The Modern Conception of Sovereignty

A Jacobin Invention

The question of sovereignty reappeared at the end of the Middle Ages, when many began to ask not only what is the best possible form of government, or what should be the purpose of the authority held by political power, but what is the political bond that unites a people to its government?  That is to say, how ought we to define, within a political community, the connection between those who govern and those who are governed?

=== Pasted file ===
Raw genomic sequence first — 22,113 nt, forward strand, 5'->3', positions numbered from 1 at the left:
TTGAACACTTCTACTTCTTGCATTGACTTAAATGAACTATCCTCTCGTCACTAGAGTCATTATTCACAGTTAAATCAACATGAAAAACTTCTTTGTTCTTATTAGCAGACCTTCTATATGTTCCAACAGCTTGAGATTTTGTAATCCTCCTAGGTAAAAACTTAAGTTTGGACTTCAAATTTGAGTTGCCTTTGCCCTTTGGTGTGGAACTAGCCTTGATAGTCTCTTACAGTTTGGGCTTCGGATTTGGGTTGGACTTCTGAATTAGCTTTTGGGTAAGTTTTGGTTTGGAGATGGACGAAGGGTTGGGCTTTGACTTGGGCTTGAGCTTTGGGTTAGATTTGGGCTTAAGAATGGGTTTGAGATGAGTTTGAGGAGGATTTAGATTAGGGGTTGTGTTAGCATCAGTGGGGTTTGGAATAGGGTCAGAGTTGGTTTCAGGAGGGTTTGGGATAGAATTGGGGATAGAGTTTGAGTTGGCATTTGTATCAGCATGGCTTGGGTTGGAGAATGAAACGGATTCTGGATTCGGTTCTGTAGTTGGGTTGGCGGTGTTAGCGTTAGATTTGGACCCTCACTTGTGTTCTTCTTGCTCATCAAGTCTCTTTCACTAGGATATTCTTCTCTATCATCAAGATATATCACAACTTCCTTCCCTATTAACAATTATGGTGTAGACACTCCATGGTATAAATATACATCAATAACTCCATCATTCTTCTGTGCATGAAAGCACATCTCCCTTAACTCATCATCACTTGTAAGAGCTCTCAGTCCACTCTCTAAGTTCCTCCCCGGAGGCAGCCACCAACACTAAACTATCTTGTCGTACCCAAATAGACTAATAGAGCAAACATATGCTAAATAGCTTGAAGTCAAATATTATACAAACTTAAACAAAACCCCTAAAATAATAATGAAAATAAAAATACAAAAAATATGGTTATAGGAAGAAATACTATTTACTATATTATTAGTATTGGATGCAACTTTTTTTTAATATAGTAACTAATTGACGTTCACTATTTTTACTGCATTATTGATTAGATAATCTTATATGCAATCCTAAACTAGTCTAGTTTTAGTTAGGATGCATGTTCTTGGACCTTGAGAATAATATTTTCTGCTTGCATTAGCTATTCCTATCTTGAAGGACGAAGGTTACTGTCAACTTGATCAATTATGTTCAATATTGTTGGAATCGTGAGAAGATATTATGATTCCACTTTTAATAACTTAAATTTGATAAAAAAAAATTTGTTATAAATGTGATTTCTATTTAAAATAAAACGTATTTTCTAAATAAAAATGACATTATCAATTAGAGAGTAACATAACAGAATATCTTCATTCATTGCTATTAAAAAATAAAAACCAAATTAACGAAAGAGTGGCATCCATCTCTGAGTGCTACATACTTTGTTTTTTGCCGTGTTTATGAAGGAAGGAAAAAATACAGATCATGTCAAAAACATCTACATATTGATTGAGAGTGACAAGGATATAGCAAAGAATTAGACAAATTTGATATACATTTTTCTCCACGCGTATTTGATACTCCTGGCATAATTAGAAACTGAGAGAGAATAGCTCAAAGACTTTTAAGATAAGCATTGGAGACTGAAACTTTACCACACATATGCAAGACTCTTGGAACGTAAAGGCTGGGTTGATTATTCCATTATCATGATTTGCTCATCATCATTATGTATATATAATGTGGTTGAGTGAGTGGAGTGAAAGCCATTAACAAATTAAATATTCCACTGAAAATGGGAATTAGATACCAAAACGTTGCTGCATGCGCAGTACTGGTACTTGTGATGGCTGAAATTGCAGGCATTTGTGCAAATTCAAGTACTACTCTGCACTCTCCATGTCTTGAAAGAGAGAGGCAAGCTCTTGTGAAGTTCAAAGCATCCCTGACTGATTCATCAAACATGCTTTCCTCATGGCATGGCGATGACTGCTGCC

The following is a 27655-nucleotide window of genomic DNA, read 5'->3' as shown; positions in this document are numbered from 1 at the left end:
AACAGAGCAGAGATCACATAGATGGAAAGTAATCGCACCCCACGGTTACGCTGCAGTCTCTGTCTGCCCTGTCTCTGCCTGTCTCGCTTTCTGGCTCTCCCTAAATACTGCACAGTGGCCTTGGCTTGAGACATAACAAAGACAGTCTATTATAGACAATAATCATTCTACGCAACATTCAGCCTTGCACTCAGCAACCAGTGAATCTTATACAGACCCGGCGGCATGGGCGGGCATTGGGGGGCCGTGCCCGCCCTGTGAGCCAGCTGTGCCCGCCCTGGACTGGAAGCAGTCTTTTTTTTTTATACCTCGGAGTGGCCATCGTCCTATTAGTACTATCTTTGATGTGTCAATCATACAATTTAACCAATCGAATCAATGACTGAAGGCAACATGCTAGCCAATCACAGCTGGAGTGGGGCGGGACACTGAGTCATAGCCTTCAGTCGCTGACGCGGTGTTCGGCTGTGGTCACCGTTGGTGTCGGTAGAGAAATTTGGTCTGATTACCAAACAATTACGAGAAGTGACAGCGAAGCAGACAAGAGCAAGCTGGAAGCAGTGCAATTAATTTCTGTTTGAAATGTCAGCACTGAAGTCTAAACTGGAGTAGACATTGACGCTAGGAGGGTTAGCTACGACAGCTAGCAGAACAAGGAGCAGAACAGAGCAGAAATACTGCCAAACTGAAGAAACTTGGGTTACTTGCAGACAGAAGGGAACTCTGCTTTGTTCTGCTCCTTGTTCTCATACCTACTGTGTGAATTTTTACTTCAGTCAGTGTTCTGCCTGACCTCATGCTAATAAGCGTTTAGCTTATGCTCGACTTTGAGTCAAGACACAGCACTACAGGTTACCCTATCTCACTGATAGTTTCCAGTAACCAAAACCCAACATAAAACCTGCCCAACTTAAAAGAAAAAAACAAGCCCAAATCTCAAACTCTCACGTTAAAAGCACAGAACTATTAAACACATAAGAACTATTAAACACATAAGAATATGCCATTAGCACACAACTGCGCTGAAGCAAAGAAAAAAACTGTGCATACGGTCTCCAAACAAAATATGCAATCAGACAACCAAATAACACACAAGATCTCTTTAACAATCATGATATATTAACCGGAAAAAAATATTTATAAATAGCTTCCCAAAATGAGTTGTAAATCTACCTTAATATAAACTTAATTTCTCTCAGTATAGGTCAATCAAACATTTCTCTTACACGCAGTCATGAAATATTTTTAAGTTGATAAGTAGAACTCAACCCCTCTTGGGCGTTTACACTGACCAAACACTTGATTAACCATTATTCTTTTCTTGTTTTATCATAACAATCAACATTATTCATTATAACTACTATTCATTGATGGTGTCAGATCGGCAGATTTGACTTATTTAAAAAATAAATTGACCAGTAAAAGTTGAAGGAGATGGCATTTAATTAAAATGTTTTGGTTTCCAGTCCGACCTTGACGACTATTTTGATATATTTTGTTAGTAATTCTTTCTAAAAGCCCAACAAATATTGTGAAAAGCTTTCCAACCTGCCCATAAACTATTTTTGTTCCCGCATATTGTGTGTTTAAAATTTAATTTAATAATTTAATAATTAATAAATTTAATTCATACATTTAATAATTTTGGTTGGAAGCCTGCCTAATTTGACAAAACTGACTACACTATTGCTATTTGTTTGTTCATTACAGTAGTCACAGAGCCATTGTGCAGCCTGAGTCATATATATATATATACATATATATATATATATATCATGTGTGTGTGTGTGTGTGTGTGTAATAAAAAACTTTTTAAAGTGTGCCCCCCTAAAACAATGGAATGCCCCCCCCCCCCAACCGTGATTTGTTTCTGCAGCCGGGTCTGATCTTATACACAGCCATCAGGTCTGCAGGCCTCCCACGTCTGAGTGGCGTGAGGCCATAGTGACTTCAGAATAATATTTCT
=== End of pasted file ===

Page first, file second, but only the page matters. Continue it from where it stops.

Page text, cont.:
This is the question that Jean Bodin attempted to address in his famous book, La République (The Commonwealth), which appeared in 1576.  Bodin did not invent sovereignty, but he was the first to make a conceptual analysis and to propose a systematic formulation.  The starting point for this exercise was not an observation of the facts but a two-fold aspiration: first, Bodin’s desire for a restoration of the social order, which had been turned upside down by the religious wars, and second, the demand, on the part of the kings of France, for emancipation from every form of allegiance to the emperor and the pope.  Bodin’s treatment of sovereignty would quite naturally constitute the ideology of the territorial kingdoms, then in their infancy, which sought to emancipate themselves from the tutelage of the Holy Roman Empire, while consolidating the transformation of power that resulted from the king’s success in dominating his feudal nobility.


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